Another important detail to note is the limitation of available formats that can be used to represent timestamp fields in the forecast datasets. All timestamp datatype values must be of the yyyy-MM-dd format, or the yyyy-MM-dd HH:mm:ss format. Any other timestamp format will result in a failure during import to the Dataset Group. If the data frequency of your dataset is minutes or hours, you must use the yyyy-MM-dd HH:mm:ss format.

Once the datasets are all successfully imported into the Dataset Group, a Predictor can be created. The Predictor, conceptually similar to a Solution in Amazon Personalize, is a simplified and automated means of selecting, configuring, and training your forecast model. There are a few configuration values to be mindful of to ensure a successful training:

  • Forecast horizon – tells Amazon Forecast how far into the future to predict your data and is set in units that should have a direct correlation to the data frequency of your target time series dataset.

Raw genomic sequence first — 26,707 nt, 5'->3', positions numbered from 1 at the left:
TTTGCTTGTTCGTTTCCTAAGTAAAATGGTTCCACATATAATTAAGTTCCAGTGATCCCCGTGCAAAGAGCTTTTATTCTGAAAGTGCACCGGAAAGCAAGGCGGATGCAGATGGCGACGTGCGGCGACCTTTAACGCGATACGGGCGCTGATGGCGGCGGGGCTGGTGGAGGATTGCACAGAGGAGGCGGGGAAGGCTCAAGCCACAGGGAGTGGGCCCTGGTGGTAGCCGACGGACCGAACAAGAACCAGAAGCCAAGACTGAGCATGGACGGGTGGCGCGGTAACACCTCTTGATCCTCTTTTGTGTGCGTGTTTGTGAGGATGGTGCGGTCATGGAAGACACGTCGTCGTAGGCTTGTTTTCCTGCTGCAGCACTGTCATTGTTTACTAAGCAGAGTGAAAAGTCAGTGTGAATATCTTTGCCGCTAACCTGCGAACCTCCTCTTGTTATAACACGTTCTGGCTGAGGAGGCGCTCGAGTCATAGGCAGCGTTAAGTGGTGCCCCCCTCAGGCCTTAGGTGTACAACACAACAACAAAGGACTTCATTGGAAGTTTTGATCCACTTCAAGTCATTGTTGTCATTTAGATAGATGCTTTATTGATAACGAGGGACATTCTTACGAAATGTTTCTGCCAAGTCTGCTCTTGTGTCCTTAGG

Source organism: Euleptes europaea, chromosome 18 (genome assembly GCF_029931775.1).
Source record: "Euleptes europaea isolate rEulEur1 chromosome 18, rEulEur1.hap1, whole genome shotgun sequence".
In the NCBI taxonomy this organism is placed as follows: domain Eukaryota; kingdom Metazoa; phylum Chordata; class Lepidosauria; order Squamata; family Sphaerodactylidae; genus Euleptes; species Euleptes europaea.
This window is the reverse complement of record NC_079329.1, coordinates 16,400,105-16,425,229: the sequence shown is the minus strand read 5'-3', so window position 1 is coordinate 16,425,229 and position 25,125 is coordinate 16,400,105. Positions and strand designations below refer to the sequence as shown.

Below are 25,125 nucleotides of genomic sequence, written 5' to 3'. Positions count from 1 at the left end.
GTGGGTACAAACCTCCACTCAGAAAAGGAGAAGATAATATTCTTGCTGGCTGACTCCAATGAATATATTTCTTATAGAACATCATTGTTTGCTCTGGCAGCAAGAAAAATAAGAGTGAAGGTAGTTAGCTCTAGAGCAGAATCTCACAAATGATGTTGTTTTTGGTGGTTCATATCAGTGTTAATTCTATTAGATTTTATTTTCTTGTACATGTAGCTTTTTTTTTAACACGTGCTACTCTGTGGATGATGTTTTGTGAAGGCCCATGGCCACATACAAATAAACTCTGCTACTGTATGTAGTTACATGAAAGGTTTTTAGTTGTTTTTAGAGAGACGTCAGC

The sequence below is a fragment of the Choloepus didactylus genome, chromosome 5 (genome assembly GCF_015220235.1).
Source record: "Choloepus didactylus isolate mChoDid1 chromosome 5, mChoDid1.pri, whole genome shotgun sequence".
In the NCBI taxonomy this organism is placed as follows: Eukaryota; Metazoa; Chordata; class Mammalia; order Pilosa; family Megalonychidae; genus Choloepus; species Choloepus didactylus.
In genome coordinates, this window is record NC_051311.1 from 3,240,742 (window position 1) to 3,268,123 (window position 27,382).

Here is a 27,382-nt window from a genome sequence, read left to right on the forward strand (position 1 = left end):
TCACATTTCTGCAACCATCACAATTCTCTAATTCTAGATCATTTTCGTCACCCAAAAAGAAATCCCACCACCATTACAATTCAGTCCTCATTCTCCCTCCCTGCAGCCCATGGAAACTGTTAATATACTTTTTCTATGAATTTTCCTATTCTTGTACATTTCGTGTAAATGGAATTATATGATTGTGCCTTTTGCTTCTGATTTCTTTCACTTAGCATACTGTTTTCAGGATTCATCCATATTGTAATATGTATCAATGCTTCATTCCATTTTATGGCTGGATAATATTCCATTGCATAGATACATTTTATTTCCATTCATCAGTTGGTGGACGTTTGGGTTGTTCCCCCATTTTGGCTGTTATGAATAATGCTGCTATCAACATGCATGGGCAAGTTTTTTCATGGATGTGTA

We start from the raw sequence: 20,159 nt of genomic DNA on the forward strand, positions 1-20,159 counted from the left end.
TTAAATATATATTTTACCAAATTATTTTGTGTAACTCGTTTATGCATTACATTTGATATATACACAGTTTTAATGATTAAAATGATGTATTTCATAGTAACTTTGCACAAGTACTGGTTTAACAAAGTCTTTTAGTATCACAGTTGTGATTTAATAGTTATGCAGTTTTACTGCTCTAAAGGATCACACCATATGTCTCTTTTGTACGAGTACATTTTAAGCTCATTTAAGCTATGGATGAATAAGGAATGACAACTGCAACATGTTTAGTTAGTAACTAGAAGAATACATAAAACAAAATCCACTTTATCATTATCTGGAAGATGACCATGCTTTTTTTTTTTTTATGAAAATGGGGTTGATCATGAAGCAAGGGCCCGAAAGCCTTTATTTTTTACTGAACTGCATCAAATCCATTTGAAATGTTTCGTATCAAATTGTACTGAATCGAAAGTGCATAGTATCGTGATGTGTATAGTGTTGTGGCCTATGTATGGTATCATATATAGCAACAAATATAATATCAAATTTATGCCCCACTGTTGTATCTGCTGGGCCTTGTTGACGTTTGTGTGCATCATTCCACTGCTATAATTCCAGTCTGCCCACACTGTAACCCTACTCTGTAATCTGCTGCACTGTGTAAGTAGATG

• Forecast frequency – the frequency at which your forecasts are generated. This value must be greater than or equal to the target time series dataset frequency.

Once the Predictor finishes training it can be used to create a Forecast. And once the Forecast has been created it can be queried via a forecast lookup to generate a forecast for a specific item.

With that, all that is left is to interpret the results. The P10, P50, and P90 values have respectively 10%, 50%, and 90% probability of satisfying actual demand; with the P50 value coming in closest to what the actual demand should be.

Before diving in . . .

I highly recommend taking advantage of the demos and tutorials that the Amazon Forecast and Amazon Personalize teams have put together. Start with the console-based tutorials, and then move on to the workshops that provide a deeper understanding of both services and use Jupyter notebooks to demonstrate the process of automating all of the steps required to create Campaigns and Forecasts.

Have questions about Amazon Forecast and Amazon Personalize? Ready to take the next steps and deploy your Campaigns and Forecasts to production? Schedule a consultation with our AWS Experts, or reach out to us at info@1strategy.com.